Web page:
Seeded ranges in conjunction with native range can effectively increase productivity and income from ponderosa pine ranges of Colorado. Average weight of weaned calves was 33 lb higher, and gross income per calf $8.95 larger from combined use of seeded and native range than from native range alone. Cows received better nutrition on seeded ranges, which may increase their lifelong production. Similar benefits can be expected by grazing yearlings. Seeding requires an initial investment of about $8.50 per acre which can be repaid within 3 years as a result of increased grazing capacity. Several grasses are recommended for seeding on the basis of their proven performance to meet specific forage needs.
  • Water Control by Rangeland Management

    Biswell, H. H. (Society for Range Management, 1969-07-01)
    In rangeland management, water quantity and quality are related to range condition. The better the range condition, the better the water relationships. Range condition can be improved by regulating grazing, reseeding, fertilizing, type conversions, and contour furrowing and pitting. Rangelands are highly variable in nearly every respect. The range manager must understand the climatic/topographic/soil/plant/animal/water relationships for the areas under his control; he must have sound management objectives; and he must be willing to work toward those objectives in so far as is economically feasible.
  • Trick Tanks: Water Developments for Range Livestock

    Pearson, H. A.; Morrison, D. C.; Wolke, W. K. (Society for Range Management, 1969-09-01)
    Trick tanks with large rain collectors may provide water for livestock at half the cost of hauling, with an added benefit of shelter.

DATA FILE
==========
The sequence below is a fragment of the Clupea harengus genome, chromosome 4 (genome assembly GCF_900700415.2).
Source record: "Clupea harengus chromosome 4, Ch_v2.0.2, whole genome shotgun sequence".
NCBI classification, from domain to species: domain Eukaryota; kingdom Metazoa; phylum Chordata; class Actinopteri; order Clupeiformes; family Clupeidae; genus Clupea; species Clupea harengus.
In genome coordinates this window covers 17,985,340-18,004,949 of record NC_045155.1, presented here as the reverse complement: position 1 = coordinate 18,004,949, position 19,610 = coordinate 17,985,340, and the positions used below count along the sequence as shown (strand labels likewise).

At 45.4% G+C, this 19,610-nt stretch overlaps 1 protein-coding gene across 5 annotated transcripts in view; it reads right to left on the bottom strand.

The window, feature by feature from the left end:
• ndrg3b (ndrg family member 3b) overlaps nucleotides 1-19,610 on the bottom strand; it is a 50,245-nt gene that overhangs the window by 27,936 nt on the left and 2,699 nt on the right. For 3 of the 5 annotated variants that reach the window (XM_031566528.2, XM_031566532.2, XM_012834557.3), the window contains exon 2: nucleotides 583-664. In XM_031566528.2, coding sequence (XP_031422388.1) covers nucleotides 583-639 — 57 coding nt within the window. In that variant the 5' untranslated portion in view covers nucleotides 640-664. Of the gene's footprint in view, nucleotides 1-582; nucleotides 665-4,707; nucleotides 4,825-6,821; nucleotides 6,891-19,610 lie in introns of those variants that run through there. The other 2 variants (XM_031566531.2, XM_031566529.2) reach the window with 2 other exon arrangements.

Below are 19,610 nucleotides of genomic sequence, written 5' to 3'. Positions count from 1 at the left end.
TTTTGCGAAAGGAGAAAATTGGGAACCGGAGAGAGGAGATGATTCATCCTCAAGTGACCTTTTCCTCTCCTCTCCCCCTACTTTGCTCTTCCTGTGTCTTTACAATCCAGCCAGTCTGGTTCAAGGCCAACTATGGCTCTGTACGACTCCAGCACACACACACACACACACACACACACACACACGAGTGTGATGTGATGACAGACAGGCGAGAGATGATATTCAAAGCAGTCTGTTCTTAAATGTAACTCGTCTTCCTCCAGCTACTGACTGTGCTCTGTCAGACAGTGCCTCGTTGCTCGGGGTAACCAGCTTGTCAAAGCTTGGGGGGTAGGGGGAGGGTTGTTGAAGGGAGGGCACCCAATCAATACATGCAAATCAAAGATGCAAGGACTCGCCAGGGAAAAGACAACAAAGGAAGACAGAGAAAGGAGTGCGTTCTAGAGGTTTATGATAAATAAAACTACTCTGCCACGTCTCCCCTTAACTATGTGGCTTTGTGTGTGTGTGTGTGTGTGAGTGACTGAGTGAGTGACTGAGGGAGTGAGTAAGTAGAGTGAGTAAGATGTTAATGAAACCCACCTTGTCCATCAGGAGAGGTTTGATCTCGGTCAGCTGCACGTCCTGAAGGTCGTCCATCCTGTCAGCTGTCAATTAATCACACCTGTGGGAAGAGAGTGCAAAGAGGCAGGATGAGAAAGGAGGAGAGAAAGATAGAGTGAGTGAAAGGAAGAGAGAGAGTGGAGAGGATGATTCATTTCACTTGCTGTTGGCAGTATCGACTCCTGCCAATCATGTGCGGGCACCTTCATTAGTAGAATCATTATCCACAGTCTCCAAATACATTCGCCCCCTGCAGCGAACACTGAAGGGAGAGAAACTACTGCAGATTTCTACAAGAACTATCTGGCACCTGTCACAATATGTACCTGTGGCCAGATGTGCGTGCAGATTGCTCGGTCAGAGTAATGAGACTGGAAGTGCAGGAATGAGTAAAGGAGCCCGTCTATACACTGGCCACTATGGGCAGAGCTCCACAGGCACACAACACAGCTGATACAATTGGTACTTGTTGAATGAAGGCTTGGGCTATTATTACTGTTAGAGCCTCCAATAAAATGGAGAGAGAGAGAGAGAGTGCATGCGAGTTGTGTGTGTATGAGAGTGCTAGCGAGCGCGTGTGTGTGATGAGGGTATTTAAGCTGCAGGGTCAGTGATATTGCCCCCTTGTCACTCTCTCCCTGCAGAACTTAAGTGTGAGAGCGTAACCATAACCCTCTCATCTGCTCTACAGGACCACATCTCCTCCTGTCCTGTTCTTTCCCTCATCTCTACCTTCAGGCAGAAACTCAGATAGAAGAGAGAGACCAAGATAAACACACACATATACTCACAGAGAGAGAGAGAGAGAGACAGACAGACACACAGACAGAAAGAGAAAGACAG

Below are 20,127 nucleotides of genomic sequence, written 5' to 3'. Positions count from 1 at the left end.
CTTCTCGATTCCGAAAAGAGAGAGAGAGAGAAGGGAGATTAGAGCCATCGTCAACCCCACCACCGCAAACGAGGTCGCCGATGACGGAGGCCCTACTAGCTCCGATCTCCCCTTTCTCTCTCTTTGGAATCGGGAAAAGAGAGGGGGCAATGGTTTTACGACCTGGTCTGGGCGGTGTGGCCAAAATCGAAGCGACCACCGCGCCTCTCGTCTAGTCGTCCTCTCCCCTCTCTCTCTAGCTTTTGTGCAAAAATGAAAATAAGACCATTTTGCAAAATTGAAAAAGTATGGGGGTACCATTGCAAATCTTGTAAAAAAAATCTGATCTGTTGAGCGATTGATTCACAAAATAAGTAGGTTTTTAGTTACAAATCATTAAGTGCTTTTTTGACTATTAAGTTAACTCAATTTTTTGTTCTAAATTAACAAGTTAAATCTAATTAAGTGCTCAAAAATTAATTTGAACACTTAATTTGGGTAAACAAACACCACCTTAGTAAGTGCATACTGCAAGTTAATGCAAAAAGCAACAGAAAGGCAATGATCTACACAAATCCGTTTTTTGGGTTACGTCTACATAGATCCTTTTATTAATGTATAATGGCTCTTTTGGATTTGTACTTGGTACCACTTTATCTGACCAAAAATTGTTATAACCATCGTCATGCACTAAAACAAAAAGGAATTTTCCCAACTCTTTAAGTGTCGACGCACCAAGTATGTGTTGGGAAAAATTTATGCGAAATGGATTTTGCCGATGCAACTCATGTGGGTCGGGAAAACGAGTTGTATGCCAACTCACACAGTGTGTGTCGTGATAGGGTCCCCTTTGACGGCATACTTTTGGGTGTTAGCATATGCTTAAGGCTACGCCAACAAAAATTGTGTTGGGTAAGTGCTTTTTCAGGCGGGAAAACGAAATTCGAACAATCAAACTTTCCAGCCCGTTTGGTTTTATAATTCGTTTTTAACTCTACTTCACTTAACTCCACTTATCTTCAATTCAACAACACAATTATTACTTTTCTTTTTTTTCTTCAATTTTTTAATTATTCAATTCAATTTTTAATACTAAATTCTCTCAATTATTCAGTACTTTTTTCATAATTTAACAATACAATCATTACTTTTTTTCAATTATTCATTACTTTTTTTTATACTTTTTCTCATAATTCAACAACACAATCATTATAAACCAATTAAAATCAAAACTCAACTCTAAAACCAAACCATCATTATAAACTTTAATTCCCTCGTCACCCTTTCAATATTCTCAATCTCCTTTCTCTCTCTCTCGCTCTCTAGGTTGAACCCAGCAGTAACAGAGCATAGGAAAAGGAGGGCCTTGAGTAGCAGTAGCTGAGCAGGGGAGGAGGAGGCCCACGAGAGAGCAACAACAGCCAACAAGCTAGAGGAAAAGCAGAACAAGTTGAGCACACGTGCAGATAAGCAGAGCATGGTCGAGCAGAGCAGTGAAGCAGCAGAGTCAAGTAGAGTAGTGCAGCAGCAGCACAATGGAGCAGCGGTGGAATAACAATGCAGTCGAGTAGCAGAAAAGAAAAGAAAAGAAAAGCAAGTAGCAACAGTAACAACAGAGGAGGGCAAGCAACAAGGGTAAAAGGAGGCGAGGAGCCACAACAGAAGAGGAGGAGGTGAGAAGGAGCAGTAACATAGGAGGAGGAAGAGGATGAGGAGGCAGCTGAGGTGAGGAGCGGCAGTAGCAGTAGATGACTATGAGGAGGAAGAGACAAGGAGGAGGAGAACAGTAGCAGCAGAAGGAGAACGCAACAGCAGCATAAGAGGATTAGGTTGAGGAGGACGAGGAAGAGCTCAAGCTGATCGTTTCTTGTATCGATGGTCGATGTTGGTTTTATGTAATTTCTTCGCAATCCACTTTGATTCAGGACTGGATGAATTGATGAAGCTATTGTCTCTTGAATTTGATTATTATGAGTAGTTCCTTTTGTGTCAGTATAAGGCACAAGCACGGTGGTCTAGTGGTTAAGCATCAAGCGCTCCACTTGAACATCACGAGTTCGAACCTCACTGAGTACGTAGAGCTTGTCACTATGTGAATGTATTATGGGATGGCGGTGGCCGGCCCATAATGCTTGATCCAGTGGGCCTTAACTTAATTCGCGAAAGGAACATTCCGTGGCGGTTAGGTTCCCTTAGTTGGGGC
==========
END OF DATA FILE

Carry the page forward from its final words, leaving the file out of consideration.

• Time of Collection and Storage in Relation to Germination of Desert Saltbush Seed

    Chatterton, N. J.; McKell, C. M. (Society for Range Management, 1969-09-01)
    Seeds of desert saltbush (Atriplex polycarpa) were collected at two locations early and later during the season of seed maturity. The percentage of filled seed was highest in the early collection. Seed that matured early and was collected early germinated more rapidly and to a higher percentage than seed collected when not fully mature. Seeds left to ripen on the plants often germinate while still on the plants.
  • The American Society of Range Management and Conservation—What Does It Mean to Us?

    Poulton, Charles E. (Society for Range Management, 1969-09-01)
  • Temperatures of Headfires in the Southern Mixed Prairie of Texas

    Stinson, K. J.; Wright, H. A. (Society for Range Management, 1969-05-01)
    Maximum soil surface temperatures varied from 182 F to 1260 F for fuels that varied from 1546 to 7025 lb/acre Tempil card data correlated well with these data-r = 0.919. The duration of temperatures above 150 F varied from 0.9 to 5.4 minutes. The data from this study can be used to simulate approximate intensities of natural fires with a portable burner. Fires with soil surface temperatures above 1000 F show potential to kill mesquite trees.
  • The Piosphere: Sheep Track and Dung Patterns

    Lange, R. T. (Society for Range Management, 1969-11-01)
    The basic ecological unit in arid areas under grazing animals is envisaged as a zone round a watering point and is termed the piosphere (from the Greek "pios" = to drink). A piosphere in which sheep tracks can be distinguished in aerial photographs has been investigated; length, direction and type of track are described; remarkable adherance of the tracks to the near radial (significant deviation of 2.5° to left) indicate navigational skill in sheep. Sheep forage but do not cut visible tracks between the radial tracks. Sheep density can be estimated from dung density since pellets of dung persist for long periods in the arid regions. It is suggested that understanding the piosphere will contribute to management in arid rangelands.
  • Steer Grazing on Mixed Coniferous Forest Ranges in Northeastern Oregon

    Hedrick, D. W.; Eller, B. R.; McArthur, J. A. B.; Pettit, R. D. (Society for Range Management, 1969-09-01)
    Steers grazing on pinegrass-browse forage in the mixed coniferous forest make good use of these areas in late spring and early summer. Weight gains average about one pound per day for animals wintered at intermediate levels (gaining about one and one quarter pound per day). Cows on the same area in the fall brought the total stocking rate to about three acres per AUM. The best animal performance appears to coincide with maximum vegetative development, but early grazing is essential to fully utilize pinegrass and legumes. Browse is of primary value in the fall for cows from which calves have been weaned.